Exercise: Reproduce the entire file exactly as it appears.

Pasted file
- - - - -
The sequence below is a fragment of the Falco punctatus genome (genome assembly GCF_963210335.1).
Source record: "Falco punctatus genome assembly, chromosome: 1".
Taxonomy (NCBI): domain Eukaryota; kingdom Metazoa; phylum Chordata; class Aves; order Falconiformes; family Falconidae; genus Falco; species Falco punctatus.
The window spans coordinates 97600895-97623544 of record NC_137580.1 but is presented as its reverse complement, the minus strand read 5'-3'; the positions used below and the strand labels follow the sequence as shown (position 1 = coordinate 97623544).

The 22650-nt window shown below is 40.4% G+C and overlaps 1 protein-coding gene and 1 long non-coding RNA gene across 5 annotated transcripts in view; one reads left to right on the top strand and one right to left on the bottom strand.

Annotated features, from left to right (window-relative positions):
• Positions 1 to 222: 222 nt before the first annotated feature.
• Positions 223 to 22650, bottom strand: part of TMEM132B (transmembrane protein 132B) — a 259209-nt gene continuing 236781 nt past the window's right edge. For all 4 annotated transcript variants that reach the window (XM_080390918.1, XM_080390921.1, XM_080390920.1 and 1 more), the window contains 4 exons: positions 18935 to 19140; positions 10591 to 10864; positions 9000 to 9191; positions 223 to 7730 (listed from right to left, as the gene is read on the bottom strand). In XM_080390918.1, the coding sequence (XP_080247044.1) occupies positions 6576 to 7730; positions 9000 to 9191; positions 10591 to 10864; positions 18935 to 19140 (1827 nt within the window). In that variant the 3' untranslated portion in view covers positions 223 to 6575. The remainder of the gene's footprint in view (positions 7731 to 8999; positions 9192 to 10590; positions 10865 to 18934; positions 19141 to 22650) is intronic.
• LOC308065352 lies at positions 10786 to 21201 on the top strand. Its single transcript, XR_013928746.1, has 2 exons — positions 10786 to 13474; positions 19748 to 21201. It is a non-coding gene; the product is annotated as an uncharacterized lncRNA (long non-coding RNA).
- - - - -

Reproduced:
The sequence below is a fragment of the Falco punctatus genome (genome assembly GCF_963210335.1).
Source record: "Falco punctatus genome assembly, chromosome: 1".
Taxonomy (NCBI): domain Eukaryota; kingdom Metazoa; phylum Chordata; class Aves; order Falconiformes; family Falconidae; genus Falco; species Falco punctatus.
The window spans coordinates 97600895-97623544 of record NC_137580.1 but is presented as its reverse complement, the minus strand read 5'-3'; the positions used below and the strand labels follow the sequence as shown (position 1 = coordinate 97623544).

The 22650-nt window shown below is 40.4% G+C and overlaps 1 protein-coding gene and 1 long non-coding RNA gene across 5 annotated transcripts in view; one reads left to right on the top strand and one right to left on the bottom strand.

Annotated features, from left to right (window-relative positions):
• Positions 1 to 222: 222 nt before the first annotated feature.
• Positions 223 to 22650, bottom strand: part of TMEM132B (transmembrane protein 132B) — a 259209-nt gene continuing 236781 nt past the window's right edge. For all 4 annotated transcript variants that reach the window (XM_080390918.1, XM_080390921.1, XM_080390920.1 and 1 more), the window contains 4 exons: positions 18935 to 19140; positions 10591 to 10864; positions 9000 to 9191; positions 223 to 7730 (listed from right to left, as the gene is read on the bottom strand). In XM_080390918.1, the coding sequence (XP_080247044.1) occupies positions 6576 to 7730; positions 9000 to 9191; positions 10591 to 10864; positions 18935 to 19140 (1827 nt within the window). In that variant the 3' untranslated portion in view covers positions 223 to 6575. The remainder of the gene's footprint in view (positions 7731 to 8999; positions 9192 to 10590; positions 10865 to 18934; positions 19141 to 22650) is intronic.
• LOC308065352 lies at positions 10786 to 21201 on the top strand. Its single transcript, XR_013928746.1, has 2 exons — positions 10786 to 13474; positions 19748 to 21201. It is a non-coding gene; the product is annotated as an uncharacterized lncRNA (long non-coding RNA).